Instead of singing, Judge Daryl Loomis makes dinosaur sounds in the shower.
Each day is an adventure in survival.
On a rafting trip down an uncharted section of the Amazon, Professor John Butler and his science-y family get sucked down a whirlpool. When they emerge, they find themselves in a land that time forgot (but not a land of the lost; that's a different show). Dinosaurs, mastodons, and saber-tooth tigers are everywhere, but so is a helpful family of cave dwellers who, thankfully, speak English. Dr. Butler, his wife Kim, kids Katie and Greg, and their pup Digger work together with Gorok, his wife Gara, kids Lok and Tana, and dino-pooch Glump and are forced to cooperate for survival. Along the way, they learn to respect their cultural differences and teach each other something, as well.
All 16 episodes of this 1974 Hanna Barbera mini-classic come to us on two discs from Warner Archive.
1. "Forbidden Fruit": Not realizing that the fruit of a particular tree was reserved for a sacred brontosaurus, Greg takes some of it back to the cave. The lizard comes for his offering and causes a rock slide. With the cave flooding, the gang must explain a siphon to the cave family.
2. "What Goes Up": In order to save the village from an infestation of giant ants, the Butlers learn some early uses for fire, while they teach the cave people the principles behind a hot air balloon to attack from the sky.
3. "A Turned Turtle": Hearing about an elder recluse who might know a way for them to get home, Kim and Katie head off to find him. When floods trap them in a valley, the gents must make a submersible out of a tortoise shell to save them.
4. "Smoke Screen": A member of a group of missing links who have traditionally stolen the tribe's food is trapped in a rope built by Butler. The monkey-men are angry and mobilize for war, but Butler shows the tribe his recipes for flaming arrows and smoke bombs.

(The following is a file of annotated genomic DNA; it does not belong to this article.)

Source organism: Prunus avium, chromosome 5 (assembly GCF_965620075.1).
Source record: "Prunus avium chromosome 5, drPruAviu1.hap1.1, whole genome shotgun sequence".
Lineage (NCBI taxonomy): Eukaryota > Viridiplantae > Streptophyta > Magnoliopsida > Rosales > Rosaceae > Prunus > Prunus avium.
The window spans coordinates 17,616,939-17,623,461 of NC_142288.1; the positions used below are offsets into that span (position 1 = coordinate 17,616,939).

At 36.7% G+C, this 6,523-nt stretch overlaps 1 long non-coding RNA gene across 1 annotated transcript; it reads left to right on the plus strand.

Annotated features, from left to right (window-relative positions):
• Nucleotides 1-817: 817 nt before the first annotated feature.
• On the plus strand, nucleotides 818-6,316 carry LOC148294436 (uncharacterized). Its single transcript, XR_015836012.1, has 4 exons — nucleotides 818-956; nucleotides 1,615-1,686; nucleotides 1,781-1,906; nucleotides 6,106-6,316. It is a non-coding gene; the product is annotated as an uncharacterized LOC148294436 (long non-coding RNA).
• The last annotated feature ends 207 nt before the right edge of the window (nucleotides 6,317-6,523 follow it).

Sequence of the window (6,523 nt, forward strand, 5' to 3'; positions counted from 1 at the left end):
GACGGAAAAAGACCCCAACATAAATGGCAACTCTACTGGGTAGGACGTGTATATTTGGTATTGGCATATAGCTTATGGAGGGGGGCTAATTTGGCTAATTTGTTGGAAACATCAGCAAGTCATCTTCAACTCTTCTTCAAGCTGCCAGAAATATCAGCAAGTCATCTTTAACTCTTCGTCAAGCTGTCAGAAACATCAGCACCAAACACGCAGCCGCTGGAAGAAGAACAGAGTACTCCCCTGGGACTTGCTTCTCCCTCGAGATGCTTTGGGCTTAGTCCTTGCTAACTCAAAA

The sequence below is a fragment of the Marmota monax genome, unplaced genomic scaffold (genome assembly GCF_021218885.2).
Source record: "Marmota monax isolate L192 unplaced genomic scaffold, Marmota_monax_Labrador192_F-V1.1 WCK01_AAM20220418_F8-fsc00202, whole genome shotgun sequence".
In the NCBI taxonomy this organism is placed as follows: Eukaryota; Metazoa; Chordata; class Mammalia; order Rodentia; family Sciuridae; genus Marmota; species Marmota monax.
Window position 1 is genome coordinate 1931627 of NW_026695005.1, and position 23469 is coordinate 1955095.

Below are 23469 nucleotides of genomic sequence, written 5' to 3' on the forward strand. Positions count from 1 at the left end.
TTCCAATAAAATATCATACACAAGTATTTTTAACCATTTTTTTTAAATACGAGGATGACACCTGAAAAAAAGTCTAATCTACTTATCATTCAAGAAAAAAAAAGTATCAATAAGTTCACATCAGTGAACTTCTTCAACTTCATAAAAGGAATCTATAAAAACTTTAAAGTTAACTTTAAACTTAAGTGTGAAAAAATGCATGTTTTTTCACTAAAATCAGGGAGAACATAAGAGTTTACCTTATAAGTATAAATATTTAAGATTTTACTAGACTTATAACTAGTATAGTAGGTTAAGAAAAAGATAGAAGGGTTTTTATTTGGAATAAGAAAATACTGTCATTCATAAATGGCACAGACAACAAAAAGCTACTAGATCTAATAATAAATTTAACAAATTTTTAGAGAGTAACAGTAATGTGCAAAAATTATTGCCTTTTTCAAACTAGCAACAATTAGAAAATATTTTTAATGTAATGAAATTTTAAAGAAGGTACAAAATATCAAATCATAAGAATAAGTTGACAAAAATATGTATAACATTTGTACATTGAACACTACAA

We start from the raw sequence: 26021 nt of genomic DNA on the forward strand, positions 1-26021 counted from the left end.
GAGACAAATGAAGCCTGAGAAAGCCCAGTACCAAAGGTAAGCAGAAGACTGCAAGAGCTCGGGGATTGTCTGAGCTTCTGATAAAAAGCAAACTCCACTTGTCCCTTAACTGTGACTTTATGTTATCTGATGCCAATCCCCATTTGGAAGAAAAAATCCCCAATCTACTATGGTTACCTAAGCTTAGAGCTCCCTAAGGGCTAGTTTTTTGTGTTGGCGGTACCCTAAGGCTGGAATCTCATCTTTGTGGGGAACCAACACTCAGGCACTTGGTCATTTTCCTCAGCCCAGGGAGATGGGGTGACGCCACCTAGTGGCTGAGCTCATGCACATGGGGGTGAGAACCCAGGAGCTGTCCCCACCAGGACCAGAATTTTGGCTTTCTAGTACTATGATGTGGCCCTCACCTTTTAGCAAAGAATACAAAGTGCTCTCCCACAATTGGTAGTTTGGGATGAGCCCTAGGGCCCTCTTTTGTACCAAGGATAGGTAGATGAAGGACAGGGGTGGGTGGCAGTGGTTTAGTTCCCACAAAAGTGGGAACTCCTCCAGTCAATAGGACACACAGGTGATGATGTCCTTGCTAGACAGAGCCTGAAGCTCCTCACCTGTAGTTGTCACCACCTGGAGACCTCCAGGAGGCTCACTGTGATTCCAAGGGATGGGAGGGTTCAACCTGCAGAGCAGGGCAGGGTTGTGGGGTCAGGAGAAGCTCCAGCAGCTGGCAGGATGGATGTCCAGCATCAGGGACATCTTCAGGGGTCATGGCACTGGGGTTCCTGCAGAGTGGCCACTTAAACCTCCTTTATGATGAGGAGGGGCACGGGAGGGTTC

5. "The Volcano": When Butler clearly sees the beginnings of a volcano eruption, he implores Gorok to travel up with him to take a look. In spite of the clan's wishes he goes up, and invokes the wrath of tribal law. But when that research helps save the village, everybody learns that knowledge sometimes trumps tradition.
6. "Pteranodon": When Kim falls ill to a mysterious fever, both families have to scavenge the forest for medicinal herbs. Katie and Lok are tasked to gather pteranodon eggs, but mama's not too happy to find them rooting in her nest.
7. "The Saber-Tooth Kids": Glump falls into a cave while playing catch and gets lost trying to get out. Greg and Tana head into the deep wilderness to find him, but when they do, they still have to make their way home.
8. "After Shock": An earthquake knocks a sacred stone bust off its pedestal, smashing it and causing superstition to take over the tribe. Only with the power of a pulley system can the Butlers make things right again.
9. "Top Cave, Please": Lok thinks it silly that the tribe keeps a stegosaurus as a mascot to ensure a successful hunt. When the dinosaur escapes, the tribe blames Lok for releasing him and threatens to exile him to the wild. The gang has one day to prove him innocent or lose him forever.
10. "S.O.S": While screwing around being useless, Tana spies a crazy bird in the sky that doesn't flap its wings. When the Butlers realize that a plane is flying overhead, they begin fashioning a radio to signal the pilot, getting in the way of their obligations to the tribe.